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PM Lee: Why Singapore must 'leave Section 377A alone'
Imelda Saad
Tue, Oct 23, 2007
The Straits Times

PRIME Minister Lee Hsien Loong on Tuesday weighed in on the two-day Parliamentary debate over Section 377A, which criminalises sex between men.

Stating his own position and the Govermment's position, Mr Lee explained why the status quo must remain, despite the 'legal untidiness and ambiguity'.

Quoting Stuart Koe from Fridae.com, an initiator of the Repeal 377A petition who called on the Government to either 'put the gun down' or 'pull the trigger', Mr Lee pointed out it will be 'unwise' to do so.

'If we force the issue and settle the matter definitively one way or the other, we will never reach an agreement... Instead of forging a consensus, we will divide and polarise our society', he explained.

Mr Lee pointed out that many who oppose homosexuality, do so in deeply held religious convictions, especially Christians and Muslims.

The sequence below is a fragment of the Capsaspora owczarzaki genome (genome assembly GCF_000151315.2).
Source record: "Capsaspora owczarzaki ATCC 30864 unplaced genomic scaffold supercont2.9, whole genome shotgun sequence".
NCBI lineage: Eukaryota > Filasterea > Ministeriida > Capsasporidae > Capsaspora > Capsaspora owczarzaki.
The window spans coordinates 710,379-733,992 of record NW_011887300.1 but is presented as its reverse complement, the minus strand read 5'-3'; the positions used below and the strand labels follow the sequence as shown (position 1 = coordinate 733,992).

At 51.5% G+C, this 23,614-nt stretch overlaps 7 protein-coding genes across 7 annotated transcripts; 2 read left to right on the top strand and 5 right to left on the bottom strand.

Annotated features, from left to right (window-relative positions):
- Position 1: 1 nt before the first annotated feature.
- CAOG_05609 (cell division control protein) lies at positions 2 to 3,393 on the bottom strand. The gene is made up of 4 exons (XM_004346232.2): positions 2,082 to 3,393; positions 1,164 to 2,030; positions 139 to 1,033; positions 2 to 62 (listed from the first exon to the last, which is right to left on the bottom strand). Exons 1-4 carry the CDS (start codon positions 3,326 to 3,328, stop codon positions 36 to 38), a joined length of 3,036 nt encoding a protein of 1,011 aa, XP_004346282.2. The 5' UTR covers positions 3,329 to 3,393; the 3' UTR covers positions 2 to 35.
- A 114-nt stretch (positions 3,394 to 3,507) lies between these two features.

Abolition of Section 377A, he pointed out, will not give gay rights activists what they really want - more space and full acceptance by Singaporeans.

The more gay activists push their agenda, he said, the stronger will be the push back from conservative forces in society.

Mr Lee pointed to the current wave of support shown by those who want to keep Section 377A. 'The result will be counterproductive, as it will lead to less space for homosexuals in Singapore,' he said.

The Prime Minister also believes that if Section 377A was repealed, 'gay activists will push for more' - for example, changing what is taught in schools, advocating same-sex marriages and parenting.

Stressing yet again that Singapore is still a conservative society that values the conventional family unit, Mr Lee said what's needed is to 'strike a balance'.

When neccessary, he said the Government will move even if the issue is unpopular or controversial.

'We will stay one step behind the frontline of change... Watch how things work out elsewhere, before making any any irrevocable moves.

'We were right to uphold the family unit when Western countries went for experimental lifestyles in the 1960s. We are right to accomodate homosexuals in our society, but not to encourage activists to champion gay rights the way they do in the West.'

His bottomline: 'Let us keep this balance and leave S377A alone.'


 
 
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